Why do footballers get ACL injuries?

A host of football’s biggest names have suffered this serious knee injury – FFT asks physio Andy Mitchell what causes it and how players recover.

What is an anterior cruciate ligament and what does it do?

The ACL is a ligament situated deep inside the knee. It’s about 10cm long and one cm wide. Its role is to provide stability, but it also acts as the knee’s brain.

It’s full of sensors, so when the knee is running, turning and twisting, it provides the brain with all this information about the speed it’s moving at and keeps it nice and stable and in the correct position. If you damage it, all of that information being fed back to the brain is lost. Your knee will be wobbly and unstable.

If you damage it, all of that information being fed back to the brain is lost. Your knee will be wobbly and unstable.

Why do footballers get ACL injuries?

The ACL is a very common injury in twisting sports like football. When we think about footballers’ movements – they sprint, jump, land, twist, and turn. If you think of a long distance runner, they run in a straight line, so their ACL isn’t as integral to their movement and performance as a footballer.

Pitches are harder and firmer which doesn’t help, the speed of the game has increased and players are playing more games. If you put all these factors into a melting pot, this is why we’re seeing more ACL injuries.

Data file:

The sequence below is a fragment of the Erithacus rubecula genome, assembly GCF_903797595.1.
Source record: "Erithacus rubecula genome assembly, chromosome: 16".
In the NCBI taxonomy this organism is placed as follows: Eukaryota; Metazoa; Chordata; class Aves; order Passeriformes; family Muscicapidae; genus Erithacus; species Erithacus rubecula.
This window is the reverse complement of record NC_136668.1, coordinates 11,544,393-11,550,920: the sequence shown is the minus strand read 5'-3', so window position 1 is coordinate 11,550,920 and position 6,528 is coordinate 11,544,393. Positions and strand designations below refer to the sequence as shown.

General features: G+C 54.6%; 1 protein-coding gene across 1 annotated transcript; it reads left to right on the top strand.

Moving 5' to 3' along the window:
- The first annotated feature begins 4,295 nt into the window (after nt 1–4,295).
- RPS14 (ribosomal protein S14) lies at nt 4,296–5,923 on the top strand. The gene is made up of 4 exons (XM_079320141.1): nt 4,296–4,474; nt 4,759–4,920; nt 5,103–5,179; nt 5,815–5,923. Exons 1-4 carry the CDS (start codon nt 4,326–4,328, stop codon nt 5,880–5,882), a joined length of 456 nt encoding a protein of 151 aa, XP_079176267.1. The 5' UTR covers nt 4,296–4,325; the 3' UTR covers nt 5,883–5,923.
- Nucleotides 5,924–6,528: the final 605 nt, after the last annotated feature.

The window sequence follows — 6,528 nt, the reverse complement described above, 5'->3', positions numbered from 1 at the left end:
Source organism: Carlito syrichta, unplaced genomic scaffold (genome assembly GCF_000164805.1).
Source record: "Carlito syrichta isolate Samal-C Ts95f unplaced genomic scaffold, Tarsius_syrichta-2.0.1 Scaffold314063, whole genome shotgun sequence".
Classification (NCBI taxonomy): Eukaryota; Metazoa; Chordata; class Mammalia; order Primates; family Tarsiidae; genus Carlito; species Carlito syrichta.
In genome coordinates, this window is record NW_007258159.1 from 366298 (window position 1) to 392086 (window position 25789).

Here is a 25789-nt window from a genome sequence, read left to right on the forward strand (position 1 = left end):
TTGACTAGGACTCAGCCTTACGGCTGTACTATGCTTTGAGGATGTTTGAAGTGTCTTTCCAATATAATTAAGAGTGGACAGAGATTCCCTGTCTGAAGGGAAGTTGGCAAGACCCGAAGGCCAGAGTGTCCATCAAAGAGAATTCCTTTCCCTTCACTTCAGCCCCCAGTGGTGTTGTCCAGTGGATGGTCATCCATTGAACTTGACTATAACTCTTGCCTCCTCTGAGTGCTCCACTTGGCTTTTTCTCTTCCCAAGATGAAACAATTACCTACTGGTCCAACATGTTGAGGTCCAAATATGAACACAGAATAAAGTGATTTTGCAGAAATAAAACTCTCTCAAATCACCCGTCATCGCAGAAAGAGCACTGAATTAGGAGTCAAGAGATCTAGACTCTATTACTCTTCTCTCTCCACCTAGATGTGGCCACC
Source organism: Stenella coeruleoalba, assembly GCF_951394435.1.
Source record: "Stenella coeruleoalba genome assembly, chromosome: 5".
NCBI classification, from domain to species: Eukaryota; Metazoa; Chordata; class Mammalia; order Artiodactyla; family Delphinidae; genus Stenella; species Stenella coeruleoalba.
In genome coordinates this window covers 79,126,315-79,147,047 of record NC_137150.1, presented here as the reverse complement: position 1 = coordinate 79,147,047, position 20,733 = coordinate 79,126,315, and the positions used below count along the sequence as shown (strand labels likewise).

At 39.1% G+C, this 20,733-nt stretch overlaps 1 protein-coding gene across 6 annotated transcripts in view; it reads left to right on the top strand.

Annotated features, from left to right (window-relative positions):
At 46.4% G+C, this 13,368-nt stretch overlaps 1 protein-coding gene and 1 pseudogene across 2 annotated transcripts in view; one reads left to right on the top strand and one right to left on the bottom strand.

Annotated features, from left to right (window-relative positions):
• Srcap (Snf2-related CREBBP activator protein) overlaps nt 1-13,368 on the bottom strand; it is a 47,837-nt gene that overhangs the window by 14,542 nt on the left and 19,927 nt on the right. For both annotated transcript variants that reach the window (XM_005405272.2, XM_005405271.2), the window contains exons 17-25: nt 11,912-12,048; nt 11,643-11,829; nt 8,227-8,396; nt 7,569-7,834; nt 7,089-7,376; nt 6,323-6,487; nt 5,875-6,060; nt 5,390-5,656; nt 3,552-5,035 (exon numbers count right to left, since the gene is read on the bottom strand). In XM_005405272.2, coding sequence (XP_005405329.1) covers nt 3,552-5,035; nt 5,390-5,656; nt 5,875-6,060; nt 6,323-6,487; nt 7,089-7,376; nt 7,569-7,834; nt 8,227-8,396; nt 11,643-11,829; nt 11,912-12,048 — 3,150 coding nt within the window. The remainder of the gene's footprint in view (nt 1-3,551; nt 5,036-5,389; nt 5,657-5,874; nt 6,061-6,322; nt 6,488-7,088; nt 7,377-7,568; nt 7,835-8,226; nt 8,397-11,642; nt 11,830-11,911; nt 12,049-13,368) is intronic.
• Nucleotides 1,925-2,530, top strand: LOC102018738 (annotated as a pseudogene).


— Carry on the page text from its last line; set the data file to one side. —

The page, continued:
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How long will a player be out for?

Nine months is the average length of absence. You’ll always get outliers – people who get back sooner or later than others. Sometimes you get a player who is back within six months, others will take 10 or 11.

Unfortunately, medical evidence suggests that the quicker a player rushes back, the more likely it is they will suffer a setback further down the line.

How do you recover from the injury?

After the operation, normally the player will have a period of three to five days of inactivity as they recover from the operation.

However, they’ll start very gentle knee exercises and massage after five days. After the first week they might start very light cycling or swimming in a pool.

At the six week mark the rehabilitation process really starts to progress. The player will be in the gym two to three times a day and start loading up on squats and lunges.

After about 10 weeks, you can start doing some gentle running. Normally at the three-month stage they’ll start running out on the grass. The intensity is built up very slowly, they’ll do really, really gentle work.

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Four to five months after the injury, the player will start to do some twisting and turning on the grass, very gently, but it will be six to seven months before they can be integrated back into gentle team play.

They’ll do basic drills, such as shooting and then from seven to eight months onwards they’ll start doing more competitive play with their team-mates.

What can a player do to prevent an ACL injury?

You can do exercises even if you’ve never suffered an ACL injury before. Squats and lunges help to strengthen your muscles, which means they’ll become less fatigued during a game.

These exercises help you get better at controlling and stabilising the knee in conjunction with the ligaments. The other type of thing you can do is balance work, which strengthens your muscles in unstable positions, which of course you encounter on the pitch.

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